About Chhattisgarh

About Chhattisgarh

Chhattisgarh is a state in Central India and was formed on November 1, 2000 by partitioning 16 Chhattisgarhi-speaking southeastern districts of Madhya Pradesh. Chhattisgarh borders the states of Madhya Pradesh in the northwest, Maharashtra in the west, Andhra Pradesh in the south, Orissa in the east, Jharkhand in the northeast and Uttar Pradesh in the north. Raipur is the capital of Chhattisgarh, which is the 10th largest state in India, with an area of 135,190 km2 (52,200 sq mi). The northern and southern parts of the state are hilly, while the central part is a fertile plain. Deciduous forests of the Eastern Highlands Forests cover roughly 44 percent of the state.In the north lies the edge of the great Indo-Gangetic plain. The Rihand River, a tributary of the Ganges, drains this area. The eastern end of the Satpura Range and the western edge of the Chota Nagpur Plateau form an east-west belt of hills that divide the Mahanadi River basin from the Indo-Gangetic plain. The central part of the state lies in the fertile upper basin of the Mahanadi River and its tributaries. This area has extensive rice cultivation. The upper Mahanadi basin is separated from the upper Narmada basin to the west by the Maikal Hills (part of the Satpuras) and from the plains of Orissa to the east by ranges of hills. The southern part of the state lies on the Deccan plateau, in the watershed of the Godavari River and its tributary, the Indravati River. The Mahanadi is the chief river of the state. The other main rivers are Hasdo (a tributary of Mahanadi), Rihand, Indravati, Jonk, Arpa, and Shivnath.

The climate of Chhattisgarh is tropical. It is hot and humid because of its proximity to the Tropic of Cancer and its dependence on the monsoons for rains. Summer in Chhattisgarh is from April to June and temperatures can reach 48°C (100°F). The monsoon season is from late June to October and is a welcome respite from the heat. Chhattisgarh receives an average of 1,292 millimetres (50.9 in) of rain. Winter is from November to January and it is a good time to visit Chhattisgarh. Winters are pleasant with low temperatures and less humidity. The temperature varies between 30 and 47°C (86 and 117°F) in summer and between 5 and 25°C (41 and 77°F) during winter. However, extremes in temperature can be observed with scales falling to less than 0°C to 49°C.

Chhattisgarh has 28 administrative districts. The new districts have been created by carving out from the existing districts to facilitate more targeted, focused, and closer administration. These districts have been named Sukma, Kondagaon, Balod, Bemetara, Baloda Bazar - Bhatapara, Gariaband, Mungeli, Surajpur, Balrampur and Gaurela - Pendra - Marwahi.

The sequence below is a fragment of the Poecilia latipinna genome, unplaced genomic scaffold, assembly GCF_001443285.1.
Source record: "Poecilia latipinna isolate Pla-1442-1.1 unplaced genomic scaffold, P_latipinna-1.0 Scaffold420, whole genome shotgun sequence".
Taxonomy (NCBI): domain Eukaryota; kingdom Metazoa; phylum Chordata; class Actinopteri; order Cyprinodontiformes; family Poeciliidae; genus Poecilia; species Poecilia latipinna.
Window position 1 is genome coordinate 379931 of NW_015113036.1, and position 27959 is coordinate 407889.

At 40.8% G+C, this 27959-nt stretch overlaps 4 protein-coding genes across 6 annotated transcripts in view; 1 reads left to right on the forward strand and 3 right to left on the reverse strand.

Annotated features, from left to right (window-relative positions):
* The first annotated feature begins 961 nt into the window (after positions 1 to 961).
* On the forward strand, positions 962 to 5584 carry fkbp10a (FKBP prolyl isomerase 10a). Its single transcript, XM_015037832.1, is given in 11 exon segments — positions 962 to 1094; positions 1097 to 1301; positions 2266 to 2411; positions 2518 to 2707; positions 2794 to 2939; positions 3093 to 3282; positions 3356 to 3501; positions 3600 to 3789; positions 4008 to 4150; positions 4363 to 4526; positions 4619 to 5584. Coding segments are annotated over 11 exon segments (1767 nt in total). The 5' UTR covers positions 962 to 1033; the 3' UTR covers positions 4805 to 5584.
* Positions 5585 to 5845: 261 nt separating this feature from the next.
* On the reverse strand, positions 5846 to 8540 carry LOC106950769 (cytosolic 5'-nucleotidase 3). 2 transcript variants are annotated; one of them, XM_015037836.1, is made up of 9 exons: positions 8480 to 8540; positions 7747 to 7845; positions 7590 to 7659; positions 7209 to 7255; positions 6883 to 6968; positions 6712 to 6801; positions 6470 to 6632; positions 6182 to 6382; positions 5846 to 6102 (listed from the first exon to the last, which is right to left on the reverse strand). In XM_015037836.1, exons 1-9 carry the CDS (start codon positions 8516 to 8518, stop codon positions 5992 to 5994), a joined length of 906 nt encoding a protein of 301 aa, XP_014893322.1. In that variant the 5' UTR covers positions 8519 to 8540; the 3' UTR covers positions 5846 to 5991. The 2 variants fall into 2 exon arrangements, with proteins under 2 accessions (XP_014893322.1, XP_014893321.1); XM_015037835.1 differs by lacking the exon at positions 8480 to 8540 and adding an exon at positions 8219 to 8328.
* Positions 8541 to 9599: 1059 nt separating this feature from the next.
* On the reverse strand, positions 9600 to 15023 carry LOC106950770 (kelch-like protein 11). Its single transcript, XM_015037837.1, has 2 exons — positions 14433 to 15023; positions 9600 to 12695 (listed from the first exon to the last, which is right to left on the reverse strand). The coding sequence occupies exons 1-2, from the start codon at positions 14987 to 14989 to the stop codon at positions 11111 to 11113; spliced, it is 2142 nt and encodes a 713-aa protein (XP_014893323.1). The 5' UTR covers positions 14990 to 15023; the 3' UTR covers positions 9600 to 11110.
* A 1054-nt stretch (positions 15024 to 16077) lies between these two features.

On the basis of regional topography Chhattisgarh region is divided into three agro-ecological regions, the Northern Hills, the Central Plains and the Bastar Plateau.

1.Northern Region:-  The districts that are part of this region (Korea, Surguja, Jashpur, Raigarh, and Korba) have similar geographical, climatic, and cultural contexts and harbour dense forests, hills and water reservoirs. It is home to several indigenous tribal communities such as Paharikorba and Pando, etc. Governed largely by tribal customs, culture and traditions, in the rural areas of the region, people are dependent largely on agriculture and non-timber forest produce (NTFP). The level of migration from this region is comparatively limited. The urban centres are limited to Korba and Ambikapur. Korba is the largest town, and the limited industry is concentrated here. There are coalmines in Surguja and Korea districts.

2.Central Plains Region:-  Raipur, Bilaspur, Janjgir-Champa, Kabirdham, Rajnandgaon, Durg, Dhamtari, and Mahasamund are the districts that fall in the central plains. Mahanadi is the primary source of water for irrigation and domestic use. Owing to the presence of large number of indigenous varieties of rice, the central plains of Chhattisgarh are known as the ‘rice bowl’ of Central India. Bhilai and Durg are well known urban areas, both with large steel plants. Rural craft is well developed in the region and well known (e.g. the silk weavers of Janjgir-Champa). The region is densely populated with Raipur and Durg account for almost half the total urban population of Chhattisgarh.

3.Bastar Plateau:-  The districts in this region (Kanker, Bastar and Dantewada) are known for its varied and rich forests, diverse tribal population, and unique culture. These districts are bordered by the States of Maharashtra, Andhra Pradesh, and Orissa. The people of the region are dependent on traditional agriculture and forests for their livelihood. The Bailadila mines in Dantewada district represent the limited industry in the region